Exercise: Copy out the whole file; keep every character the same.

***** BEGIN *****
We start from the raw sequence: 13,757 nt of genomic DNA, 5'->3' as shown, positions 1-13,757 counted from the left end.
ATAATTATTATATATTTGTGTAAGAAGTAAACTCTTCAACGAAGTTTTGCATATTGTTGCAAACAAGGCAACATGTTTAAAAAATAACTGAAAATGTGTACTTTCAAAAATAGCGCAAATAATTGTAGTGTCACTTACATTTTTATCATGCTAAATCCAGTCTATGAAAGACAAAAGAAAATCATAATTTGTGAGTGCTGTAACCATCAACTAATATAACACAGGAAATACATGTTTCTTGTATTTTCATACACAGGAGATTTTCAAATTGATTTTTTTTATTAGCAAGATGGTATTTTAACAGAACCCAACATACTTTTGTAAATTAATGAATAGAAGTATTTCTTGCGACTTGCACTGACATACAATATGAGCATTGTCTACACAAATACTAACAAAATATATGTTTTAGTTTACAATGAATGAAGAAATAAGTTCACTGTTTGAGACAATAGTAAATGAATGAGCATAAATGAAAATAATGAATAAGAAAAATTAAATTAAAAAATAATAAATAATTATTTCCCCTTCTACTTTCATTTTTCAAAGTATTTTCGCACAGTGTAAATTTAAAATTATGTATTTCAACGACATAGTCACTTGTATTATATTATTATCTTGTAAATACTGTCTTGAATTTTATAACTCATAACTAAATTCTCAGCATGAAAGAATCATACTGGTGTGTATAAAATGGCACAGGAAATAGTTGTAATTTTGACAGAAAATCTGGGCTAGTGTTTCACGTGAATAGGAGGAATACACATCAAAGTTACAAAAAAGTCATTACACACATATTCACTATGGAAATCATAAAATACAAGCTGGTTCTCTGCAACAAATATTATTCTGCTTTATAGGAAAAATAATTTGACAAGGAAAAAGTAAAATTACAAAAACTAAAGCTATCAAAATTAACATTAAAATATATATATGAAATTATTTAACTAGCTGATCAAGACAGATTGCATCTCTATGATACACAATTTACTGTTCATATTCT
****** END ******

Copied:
We start from the raw sequence: 13,757 nt of genomic DNA, 5'->3' as shown, positions 1-13,757 counted from the left end.
ATAATTATTATATATTTGTGTAAGAAGTAAACTCTTCAACGAAGTTTTGCATATTGTTGCAAACAAGGCAACATGTTTAAAAAATAACTGAAAATGTGTACTTTCAAAAATAGCGCAAATAATTGTAGTGTCACTTACATTTTTATCATGCTAAATCCAGTCTATGAAAGACAAAAGAAAATCATAATTTGTGAGTGCTGTAACCATCAACTAATATAACACAGGAAATACATGTTTCTTGTATTTTCATACACAGGAGATTTTCAAATTGATTTTTTTTATTAGCAAGATGGTATTTTAACAGAACCCAACATACTTTTGTAAATTAATGAATAGAAGTATTTCTTGCGACTTGCACTGACATACAATATGAGCATTGTCTACACAAATACTAACAAAATATATGTTTTAGTTTACAATGAATGAAGAAATAAGTTCACTGTTTGAGACAATAGTAAATGAATGAGCATAAATGAAAATAATGAATAAGAAAAATTAAATTAAAAAATAATAAATAATTATTTCCCCTTCTACTTTCATTTTTCAAAGTATTTTCGCACAGTGTAAATTTAAAATTATGTATTTCAACGACATAGTCACTTGTATTATATTATTATCTTGTAAATACTGTCTTGAATTTTATAACTCATAACTAAATTCTCAGCATGAAAGAATCATACTGGTGTGTATAAAATGGCACAGGAAATAGTTGTAATTTTGACAGAAAATCTGGGCTAGTGTTTCACGTGAATAGGAGGAATACACATCAAAGTTACAAAAAAGTCATTACACACATATTCACTATGGAAATCATAAAATACAAGCTGGTTCTCTGCAACAAATATTATTCTGCTTTATAGGAAAAATAATTTGACAAGGAAAAAGTAAAATTACAAAAACTAAAGCTATCAAAATTAACATTAAAATATATATATGAAATTATTTAACTAGCTGATCAAGACAGATTGCATCTCTATGATACACAATTTACTGTTCATATTCT